innocence blog

A Web log for the Innocence Institute of Point Park University

Friday, January 27, 2006

Florida Reconsiders Lethal Injection

This story was written by former contributor Nathan Crabbe for the Gainesville Sun.

Convicted cop-killer Clarence Hill was literally strapped to a gurney for an hour with tubes in his arms before recieving a stay of execution from Justice Anthony Kennedy.

Florida will deliberate the cruelty of lethal injection, and other executions will be post-poned until the case is settled.

Thomas Doswell and the Exonerated

Point Park University in cooperation with the REP theater sponsered the Pittsburgh premier of "The Exonerated," which was scored by Thomas Doswell.

To read more about it click here.

Mr. Doswell is also pressing the state for an Innocence Commission. To read more on that, click here.

Finally, to read about the commendation from Leutenant Governor Baker Knoll, click here.

Tuesday, January 24, 2006

Innocence Proven by DNA

After 24 years in prison, DNA evidence and the words of his co-defendent, will set 45-year-old Alan Crotzer free. A Hillsborough State Attorney asked a judge to throw out the 1982 robbery and sexual assault conviction on the Florida native.
If released on Friday Crotzer would be the fifth inmate exonerated by DNA in Florida-the state with the highest number of wrongful convictions, according to the Death Penalty Information Center.
In 1981 and all-white jury convicted Crotzer of raping, robbing and kidnapping a 38 year-old woman and 12 year-old gir.l After the woman pointed him out as the rapist in court, Crotzer was sentenced was sentenced to 100 years plus in prison.
After Crotzer's mother died years later, his co-defendants came forward saying they knew Crotzer had not committed the crime all along, and that it was actually one of their childhood friends who'd been with them that night.
The New York-based Innocence Project backed Crotzer and had the DNA tested, proving Crotzer's innocence

Bennett Wins Appeal

Christopher Lee Bennett who pled guilty to manslaughter in the death of his friend, Ronald Young, has won an appeal based largely on the work of the Ohio Innocence Project.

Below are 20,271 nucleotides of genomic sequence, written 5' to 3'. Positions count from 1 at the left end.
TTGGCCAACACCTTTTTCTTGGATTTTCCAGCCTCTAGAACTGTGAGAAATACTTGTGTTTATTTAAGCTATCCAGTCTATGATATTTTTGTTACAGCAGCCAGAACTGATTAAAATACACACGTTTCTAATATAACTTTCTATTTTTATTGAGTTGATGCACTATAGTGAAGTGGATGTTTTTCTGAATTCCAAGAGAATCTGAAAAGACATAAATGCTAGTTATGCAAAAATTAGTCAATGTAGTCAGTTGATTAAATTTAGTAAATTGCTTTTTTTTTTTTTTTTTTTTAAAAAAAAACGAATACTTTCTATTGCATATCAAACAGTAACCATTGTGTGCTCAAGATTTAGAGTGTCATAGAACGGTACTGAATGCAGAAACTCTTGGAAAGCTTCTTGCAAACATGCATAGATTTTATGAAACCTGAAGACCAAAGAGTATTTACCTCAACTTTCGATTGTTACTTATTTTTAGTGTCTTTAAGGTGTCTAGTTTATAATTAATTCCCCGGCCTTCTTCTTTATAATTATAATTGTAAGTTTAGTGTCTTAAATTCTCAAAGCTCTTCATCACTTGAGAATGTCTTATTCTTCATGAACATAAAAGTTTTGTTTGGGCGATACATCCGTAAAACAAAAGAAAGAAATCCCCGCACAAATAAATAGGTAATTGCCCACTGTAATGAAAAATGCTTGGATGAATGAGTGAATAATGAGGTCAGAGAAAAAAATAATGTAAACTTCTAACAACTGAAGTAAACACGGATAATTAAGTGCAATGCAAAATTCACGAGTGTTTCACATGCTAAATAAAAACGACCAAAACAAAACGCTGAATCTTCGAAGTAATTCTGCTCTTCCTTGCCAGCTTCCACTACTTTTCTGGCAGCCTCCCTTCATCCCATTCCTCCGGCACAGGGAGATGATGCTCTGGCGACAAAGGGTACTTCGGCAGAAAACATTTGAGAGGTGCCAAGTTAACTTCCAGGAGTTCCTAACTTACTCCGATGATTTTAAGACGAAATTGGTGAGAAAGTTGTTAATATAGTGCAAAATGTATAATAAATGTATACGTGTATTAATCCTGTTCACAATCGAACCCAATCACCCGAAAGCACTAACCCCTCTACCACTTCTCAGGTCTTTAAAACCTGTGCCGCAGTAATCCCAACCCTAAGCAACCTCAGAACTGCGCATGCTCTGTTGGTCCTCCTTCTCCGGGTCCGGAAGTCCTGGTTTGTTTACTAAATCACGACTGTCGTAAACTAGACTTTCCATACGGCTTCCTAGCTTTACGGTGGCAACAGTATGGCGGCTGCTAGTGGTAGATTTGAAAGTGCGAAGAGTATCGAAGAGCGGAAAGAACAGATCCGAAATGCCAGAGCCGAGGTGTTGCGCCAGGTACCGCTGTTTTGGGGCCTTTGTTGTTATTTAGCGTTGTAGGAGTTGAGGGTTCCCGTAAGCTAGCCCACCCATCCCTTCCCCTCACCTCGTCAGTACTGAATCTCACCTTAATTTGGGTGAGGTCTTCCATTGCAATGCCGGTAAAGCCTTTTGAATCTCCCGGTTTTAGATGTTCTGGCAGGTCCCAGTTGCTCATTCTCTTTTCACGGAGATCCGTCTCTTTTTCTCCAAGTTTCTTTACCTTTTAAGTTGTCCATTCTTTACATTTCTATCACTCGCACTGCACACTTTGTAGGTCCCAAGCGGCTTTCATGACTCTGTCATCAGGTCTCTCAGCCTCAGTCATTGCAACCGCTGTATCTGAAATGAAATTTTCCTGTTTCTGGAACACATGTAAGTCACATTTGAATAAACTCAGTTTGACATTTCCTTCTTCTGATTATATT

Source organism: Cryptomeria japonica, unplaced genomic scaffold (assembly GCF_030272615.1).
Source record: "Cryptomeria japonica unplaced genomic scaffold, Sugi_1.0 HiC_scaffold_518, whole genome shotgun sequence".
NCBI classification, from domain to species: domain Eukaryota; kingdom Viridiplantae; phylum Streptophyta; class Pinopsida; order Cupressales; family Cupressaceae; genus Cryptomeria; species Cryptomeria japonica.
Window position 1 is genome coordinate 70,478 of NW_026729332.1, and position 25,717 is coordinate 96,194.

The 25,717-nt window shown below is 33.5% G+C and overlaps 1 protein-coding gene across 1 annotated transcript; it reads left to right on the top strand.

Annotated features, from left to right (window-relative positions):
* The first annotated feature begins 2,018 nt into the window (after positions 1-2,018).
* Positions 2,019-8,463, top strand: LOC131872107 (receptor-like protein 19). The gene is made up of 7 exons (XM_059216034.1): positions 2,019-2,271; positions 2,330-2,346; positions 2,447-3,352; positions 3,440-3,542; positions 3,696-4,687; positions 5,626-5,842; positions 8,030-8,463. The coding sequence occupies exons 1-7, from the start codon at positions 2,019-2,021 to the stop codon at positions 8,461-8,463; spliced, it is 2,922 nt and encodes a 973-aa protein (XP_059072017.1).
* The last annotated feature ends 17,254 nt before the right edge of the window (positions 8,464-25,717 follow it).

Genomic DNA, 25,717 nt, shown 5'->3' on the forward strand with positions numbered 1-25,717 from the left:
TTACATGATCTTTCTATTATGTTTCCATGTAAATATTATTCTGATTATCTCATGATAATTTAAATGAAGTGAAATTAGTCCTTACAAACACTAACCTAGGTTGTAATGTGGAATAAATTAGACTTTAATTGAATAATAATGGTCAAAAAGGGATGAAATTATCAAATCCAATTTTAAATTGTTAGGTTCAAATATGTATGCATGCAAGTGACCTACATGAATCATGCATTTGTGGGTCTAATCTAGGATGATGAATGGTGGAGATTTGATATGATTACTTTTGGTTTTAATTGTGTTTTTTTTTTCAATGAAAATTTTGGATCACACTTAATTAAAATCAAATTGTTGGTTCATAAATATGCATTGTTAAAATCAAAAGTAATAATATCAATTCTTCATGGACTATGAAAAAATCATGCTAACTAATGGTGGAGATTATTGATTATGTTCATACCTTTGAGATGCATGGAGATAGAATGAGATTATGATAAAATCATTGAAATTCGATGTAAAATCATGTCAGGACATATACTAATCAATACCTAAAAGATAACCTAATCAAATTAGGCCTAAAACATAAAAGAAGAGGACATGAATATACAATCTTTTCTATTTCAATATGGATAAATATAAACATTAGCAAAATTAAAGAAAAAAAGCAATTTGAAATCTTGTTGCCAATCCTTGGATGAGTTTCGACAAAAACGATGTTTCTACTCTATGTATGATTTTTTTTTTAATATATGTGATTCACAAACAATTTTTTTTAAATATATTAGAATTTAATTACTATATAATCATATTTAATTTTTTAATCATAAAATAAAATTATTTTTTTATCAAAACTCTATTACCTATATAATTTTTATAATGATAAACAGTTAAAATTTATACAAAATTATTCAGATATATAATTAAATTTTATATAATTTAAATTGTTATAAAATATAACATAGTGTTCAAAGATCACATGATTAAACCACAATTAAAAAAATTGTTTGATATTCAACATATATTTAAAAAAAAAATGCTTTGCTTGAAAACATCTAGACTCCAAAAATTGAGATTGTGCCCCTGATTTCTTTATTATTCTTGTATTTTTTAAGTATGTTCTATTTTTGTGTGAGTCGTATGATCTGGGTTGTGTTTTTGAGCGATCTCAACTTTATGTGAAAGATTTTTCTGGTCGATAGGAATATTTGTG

Bennett and Young had been driving back from a Robertson area bar, when the driver lost control of the vehicle. Young perished in the accident, while Bennett sustained severe injuries that he says caused amnesia.

Bennett said he could not remember the events of the accident and he felt pressured by his lawyer to accept a plea. Rather than face a 15 year prison sentence, he pled guilty in February 2003 and accepted a 9 year sentence.

The Innocence Institute of Ohio became involved, and had DNA tested from the accident vehicle. The tests revealed Bennett’s blood and hair were on the passenger side. They also found a witness who attested that Bennett was passed out in the passenger side and that Young had been in the driver’s seat.

Monday, January 23, 2006

Wecht indicted

After a yearlong investigation, a federal grand jury yesterday indicted nationally renowned Allegheny County Medical Examiner Dr. Cyril H. Wecht on charges that he misused his public office for private gain, reports the Pittsburgh Post-Gazette.
The 84-count indictment, which outlines charges of mail and wire fraud, also accuses Dr. Wecht of trading unclaimed bodies in exchange for use of lab space at Carlow University.
Dr. Wecht, who gained a national reputation on cases that included the assassination of President John F. Kennedy and the still-unsolved slaying of JonBenet Ramsey, said last night he has received calls of support from friends and associates around the country.
With the indictment, Dr. Wecht now also finds himself out of a county job. When he was appointed the first medical examiner in Allegheny County earlier this month, Dr. Wecht agreed to resign immediately if indicted. County Chief Executive Dan Onorato yesterday accepted a letter of resignation that had been written in advance and placed on file.
Read more on this story.

Sunday, January 22, 2006

Texas Execution Stayed

This is article was copied in its entitety from Reuters News Site.

HOUSTON (Reuters) - A Texas court stayed the execution of a Texas man 24 hours before he was slated to die by lethal injection on Thursday.
The Texas Court of Criminal Appeals ordered a state district court to review claims by Julius Murphy, 27, that he is mentally retarded and cannot be subject to capital punishment.
The U.S. Supreme Court ruled in 2002 that executing a mentally retarded person violated the U.S. Constitution's ban on cruel and unusual punishment.
Murphy was condemned for the 1997 murder of Jason Erie, 26, during a robbery in the northeast Texas town of Texarkana.
Murphy's attorney Kevin Dunn said the district court can order new IQ tests on Murphy or use other methods to determine his intelligence.
No date has been set for a new hearing.
Murphy was the first person scheduled to be executed in Texas this year. The state leads the nation in capital punishment, having executed 355 people since 1982, when Texas resumed executions following a 1976 decision by the U.S. Supreme Court lifting a death penalty ban.
So far, 12 executions are scheduled for this year. Nineteen prisoners were put to death by lethal injection in 2005.